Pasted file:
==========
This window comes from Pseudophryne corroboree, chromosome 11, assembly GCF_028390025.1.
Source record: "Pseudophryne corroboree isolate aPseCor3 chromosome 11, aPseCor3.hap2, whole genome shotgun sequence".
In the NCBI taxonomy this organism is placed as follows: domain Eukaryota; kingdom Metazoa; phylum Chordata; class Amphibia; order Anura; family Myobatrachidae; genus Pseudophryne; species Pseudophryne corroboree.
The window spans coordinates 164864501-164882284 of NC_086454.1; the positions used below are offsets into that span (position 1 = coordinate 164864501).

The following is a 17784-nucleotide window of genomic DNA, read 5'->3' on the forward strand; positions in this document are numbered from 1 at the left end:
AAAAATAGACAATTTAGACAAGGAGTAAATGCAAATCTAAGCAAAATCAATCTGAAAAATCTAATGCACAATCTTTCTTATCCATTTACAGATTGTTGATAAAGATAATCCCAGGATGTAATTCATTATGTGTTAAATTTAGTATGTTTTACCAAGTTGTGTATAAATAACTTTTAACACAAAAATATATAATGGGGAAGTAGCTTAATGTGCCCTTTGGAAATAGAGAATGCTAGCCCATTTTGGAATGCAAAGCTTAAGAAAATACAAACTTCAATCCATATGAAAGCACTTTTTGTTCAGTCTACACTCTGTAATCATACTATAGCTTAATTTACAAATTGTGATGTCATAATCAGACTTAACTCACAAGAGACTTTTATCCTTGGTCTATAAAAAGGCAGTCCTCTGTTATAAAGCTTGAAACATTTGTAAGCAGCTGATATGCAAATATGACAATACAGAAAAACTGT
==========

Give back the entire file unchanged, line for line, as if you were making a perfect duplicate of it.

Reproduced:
This window comes from Pseudophryne corroboree, chromosome 11, assembly GCF_028390025.1.
Source record: "Pseudophryne corroboree isolate aPseCor3 chromosome 11, aPseCor3.hap2, whole genome shotgun sequence".
In the NCBI taxonomy this organism is placed as follows: domain Eukaryota; kingdom Metazoa; phylum Chordata; class Amphibia; order Anura; family Myobatrachidae; genus Pseudophryne; species Pseudophryne corroboree.
The window spans coordinates 164864501-164882284 of NC_086454.1; the positions used below are offsets into that span (position 1 = coordinate 164864501).

The following is a 17784-nucleotide window of genomic DNA, read 5'->3' on the forward strand; positions in this document are numbered from 1 at the left end:
AAAAATAGACAATTTAGACAAGGAGTAAATGCAAATCTAAGCAAAATCAATCTGAAAAATCTAATGCACAATCTTTCTTATCCATTTACAGATTGTTGATAAAGATAATCCCAGGATGTAATTCATTATGTGTTAAATTTAGTATGTTTTACCAAGTTGTGTATAAATAACTTTTAACACAAAAATATATAATGGGGAAGTAGCTTAATGTGCCCTTTGGAAATAGAGAATGCTAGCCCATTTTGGAATGCAAAGCTTAAGAAAATACAAACTTCAATCCATATGAAAGCACTTTTTGTTCAGTCTACACTCTGTAATCATACTATAGCTTAATTTACAAATTGTGATGTCATAATCAGACTTAACTCACAAGAGACTTTTATCCTTGGTCTATAAAAAGGCAGTCCTCTGTTATAAAGCTTGAAACATTTGTAAGCAGCTGATATGCAAATATGACAATACAGAAAAACTGT